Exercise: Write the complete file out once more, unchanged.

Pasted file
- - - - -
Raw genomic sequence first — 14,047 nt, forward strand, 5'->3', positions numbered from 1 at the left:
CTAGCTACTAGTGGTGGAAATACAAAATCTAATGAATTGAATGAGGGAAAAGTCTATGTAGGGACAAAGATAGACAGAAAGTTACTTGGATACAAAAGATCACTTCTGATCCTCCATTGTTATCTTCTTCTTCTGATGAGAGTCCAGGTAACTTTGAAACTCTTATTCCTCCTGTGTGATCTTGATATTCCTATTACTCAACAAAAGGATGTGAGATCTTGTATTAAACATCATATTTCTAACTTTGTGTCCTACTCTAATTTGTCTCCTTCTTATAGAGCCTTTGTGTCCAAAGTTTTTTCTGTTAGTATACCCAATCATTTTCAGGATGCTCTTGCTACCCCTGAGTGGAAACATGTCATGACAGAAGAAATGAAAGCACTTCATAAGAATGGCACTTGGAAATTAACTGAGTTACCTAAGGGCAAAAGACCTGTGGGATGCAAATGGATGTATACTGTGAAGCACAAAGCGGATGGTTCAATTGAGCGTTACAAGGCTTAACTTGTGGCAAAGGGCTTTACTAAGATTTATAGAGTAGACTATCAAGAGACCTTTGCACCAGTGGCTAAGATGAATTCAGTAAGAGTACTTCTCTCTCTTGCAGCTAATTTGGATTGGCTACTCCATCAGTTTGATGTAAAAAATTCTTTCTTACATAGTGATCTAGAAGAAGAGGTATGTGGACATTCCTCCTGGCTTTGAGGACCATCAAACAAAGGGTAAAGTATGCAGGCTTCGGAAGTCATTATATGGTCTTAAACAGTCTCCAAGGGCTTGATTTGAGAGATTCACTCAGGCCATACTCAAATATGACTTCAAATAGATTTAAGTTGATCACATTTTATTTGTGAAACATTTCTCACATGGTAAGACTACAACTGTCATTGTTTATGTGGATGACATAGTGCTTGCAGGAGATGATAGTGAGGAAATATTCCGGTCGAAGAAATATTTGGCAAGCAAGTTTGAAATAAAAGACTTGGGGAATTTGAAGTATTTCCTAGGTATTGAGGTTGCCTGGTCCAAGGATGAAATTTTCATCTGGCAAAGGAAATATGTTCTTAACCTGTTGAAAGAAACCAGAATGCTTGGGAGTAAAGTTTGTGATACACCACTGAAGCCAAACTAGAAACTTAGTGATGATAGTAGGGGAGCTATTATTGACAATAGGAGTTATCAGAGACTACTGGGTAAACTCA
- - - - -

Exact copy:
Raw genomic sequence first — 14,047 nt, forward strand, 5'->3', positions numbered from 1 at the left:
CTAGCTACTAGTGGTGGAAATACAAAATCTAATGAATTGAATGAGGGAAAAGTCTATGTAGGGACAAAGATAGACAGAAAGTTACTTGGATACAAAAGATCACTTCTGATCCTCCATTGTTATCTTCTTCTTCTGATGAGAGTCCAGGTAACTTTGAAACTCTTATTCCTCCTGTGTGATCTTGATATTCCTATTACTCAACAAAAGGATGTGAGATCTTGTATTAAACATCATATTTCTAACTTTGTGTCCTACTCTAATTTGTCTCCTTCTTATAGAGCCTTTGTGTCCAAAGTTTTTTCTGTTAGTATACCCAATCATTTTCAGGATGCTCTTGCTACCCCTGAGTGGAAACATGTCATGACAGAAGAAATGAAAGCACTTCATAAGAATGGCACTTGGAAATTAACTGAGTTACCTAAGGGCAAAAGACCTGTGGGATGCAAATGGATGTATACTGTGAAGCACAAAGCGGATGGTTCAATTGAGCGTTACAAGGCTTAACTTGTGGCAAAGGGCTTTACTAAGATTTATAGAGTAGACTATCAAGAGACCTTTGCACCAGTGGCTAAGATGAATTCAGTAAGAGTACTTCTCTCTCTTGCAGCTAATTTGGATTGGCTACTCCATCAGTTTGATGTAAAAAATTCTTTCTTACATAGTGATCTAGAAGAAGAGGTATGTGGACATTCCTCCTGGCTTTGAGGACCATCAAACAAAGGGTAAAGTATGCAGGCTTCGGAAGTCATTATATGGTCTTAAACAGTCTCCAAGGGCTTGATTTGAGAGATTCACTCAGGCCATACTCAAATATGACTTCAAATAGATTTAAGTTGATCACATTTTATTTGTGAAACATTTCTCACATGGTAAGACTACAACTGTCATTGTTTATGTGGATGACATAGTGCTTGCAGGAGATGATAGTGAGGAAATATTCCGGTCGAAGAAATATTTGGCAAGCAAGTTTGAAATAAAAGACTTGGGGAATTTGAAGTATTTCCTAGGTATTGAGGTTGCCTGGTCCAAGGATGAAATTTTCATCTGGCAAAGGAAATATGTTCTTAACCTGTTGAAAGAAACCAGAATGCTTGGGAGTAAAGTTTGTGATACACCACTGAAGCCAAACTAGAAACTTAGTGATGATAGTAGGGGAGCTATTATTGACAATAGGAGTTATCAGAGACTACTGGGTAAACTCA